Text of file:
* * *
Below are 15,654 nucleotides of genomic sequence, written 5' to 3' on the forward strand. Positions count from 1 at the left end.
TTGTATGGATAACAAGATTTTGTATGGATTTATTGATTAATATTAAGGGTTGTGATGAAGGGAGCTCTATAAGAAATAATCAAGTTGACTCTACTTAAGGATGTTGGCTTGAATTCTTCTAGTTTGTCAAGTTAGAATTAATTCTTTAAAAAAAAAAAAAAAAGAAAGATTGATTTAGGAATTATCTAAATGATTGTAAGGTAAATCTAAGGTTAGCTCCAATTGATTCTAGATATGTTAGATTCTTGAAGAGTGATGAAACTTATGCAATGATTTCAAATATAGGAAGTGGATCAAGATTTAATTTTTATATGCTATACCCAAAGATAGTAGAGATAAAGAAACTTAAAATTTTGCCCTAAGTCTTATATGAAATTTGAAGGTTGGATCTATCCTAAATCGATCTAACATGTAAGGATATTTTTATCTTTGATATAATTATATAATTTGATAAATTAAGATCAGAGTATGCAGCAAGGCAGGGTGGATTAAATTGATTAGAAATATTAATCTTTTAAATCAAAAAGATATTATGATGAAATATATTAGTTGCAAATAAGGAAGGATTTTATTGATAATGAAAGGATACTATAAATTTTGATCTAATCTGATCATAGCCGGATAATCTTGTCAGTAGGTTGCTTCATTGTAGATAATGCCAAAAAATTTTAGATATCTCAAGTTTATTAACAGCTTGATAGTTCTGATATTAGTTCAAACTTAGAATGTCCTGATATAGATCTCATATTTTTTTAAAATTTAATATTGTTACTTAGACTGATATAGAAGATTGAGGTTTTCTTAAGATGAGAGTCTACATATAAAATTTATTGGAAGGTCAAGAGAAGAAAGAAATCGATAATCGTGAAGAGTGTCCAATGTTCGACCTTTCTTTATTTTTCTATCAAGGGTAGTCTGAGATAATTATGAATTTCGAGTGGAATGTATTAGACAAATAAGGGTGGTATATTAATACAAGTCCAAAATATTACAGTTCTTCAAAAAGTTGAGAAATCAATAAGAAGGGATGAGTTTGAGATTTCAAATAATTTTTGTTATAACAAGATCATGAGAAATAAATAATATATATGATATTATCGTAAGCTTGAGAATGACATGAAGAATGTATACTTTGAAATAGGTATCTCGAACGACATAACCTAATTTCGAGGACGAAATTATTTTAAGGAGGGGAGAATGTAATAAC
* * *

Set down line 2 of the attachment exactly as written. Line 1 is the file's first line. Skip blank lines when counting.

TTGTATGGATAACAAGATTTTGTATGGATTTATTGATTAATATTAAGGGTTGTGATGAAGGGAGCTCTATAAGAAATAATCAAGTTGACTCTACTTAAGGATGTTGGCTTGAATTCTTCTAGTTTGTCAAGTTAGAATTAATTCTTTAAAAAAAAAAAAAAAAGAAAGATTGATTTAGGAATTATCTAAATGATTGTAAGGTAAATCTAAGGTTAGCTCCAATTGATTCTAGATATGTTAGATTCTTGAAGAGTGATGAAACTTATGCAATGATTTCAAATATAGGAAGTGGATCAAGATTTAATTTTTATATGCTATACCCAAAGATAGTAGAGATAAAGAAACTTAAAATTTTGCCCTAAGTCTTATATGAAATTTGAAGGTTGGATCTATCCTAAATCGATCTAACATGTAAGGATATTTTTATCTTTGATATAATTATATAATTTGATAAATTAAGATCAGAGTATGCAGCAAGGCAGGGTGGATTAAATTGATTAGAAATATTAATCTTTTAAATCAAAAAGATATTATGATGAAATATATTAGTTGCAAATAAGGAAGGATTTTATTGATAATGAAAGGATACTATAAATTTTGATCTAATCTGATCATAGCCGGATAATCTTGTCAGTAGGTTGCTTCATTGTAGATAATGCCAAAAAATTTTAGATATCTCAAGTTTATTAACAGCTTGATAGTTCTGATATTAGTTCAAACTTAGAATGTCCTGATATAGATCTCATATTTTTTTAAAATTTAATATTGTTACTTAGACTGATATAGAAGATTGAGGTTTTCTTAAGATGAGAGTCTACATATAAAATTTATTGGAAGGTCAAGAGAAGAAAGAAATCGATAATCGTGAAGAGTGTCCAATGTTCGACCTTTCTTTATTTTTCTATCAAGGGTAGTCTGAGATAATTATGAATTTCGAGTGGAATGTATTAGACAAATAAGGGTGGTATATTAATACAAGTCCAAAATATTACAGTTCTTCAAAAAGTTGAGAAATCAATAAGAAGGGATGAGTTTGAGATTTCAAATAATTTTTGTTATAACAAGATCATGAGAAATAAATAATATATATGATATTATCGTAAGCTTGAGAATGACATGAAGAATGTATACTTTGAAATAGGTATCTCGAACGACATAACCTAATTTCGAGGACGAAATTATTTTAAGGAGGGGAGAATGTAATAAC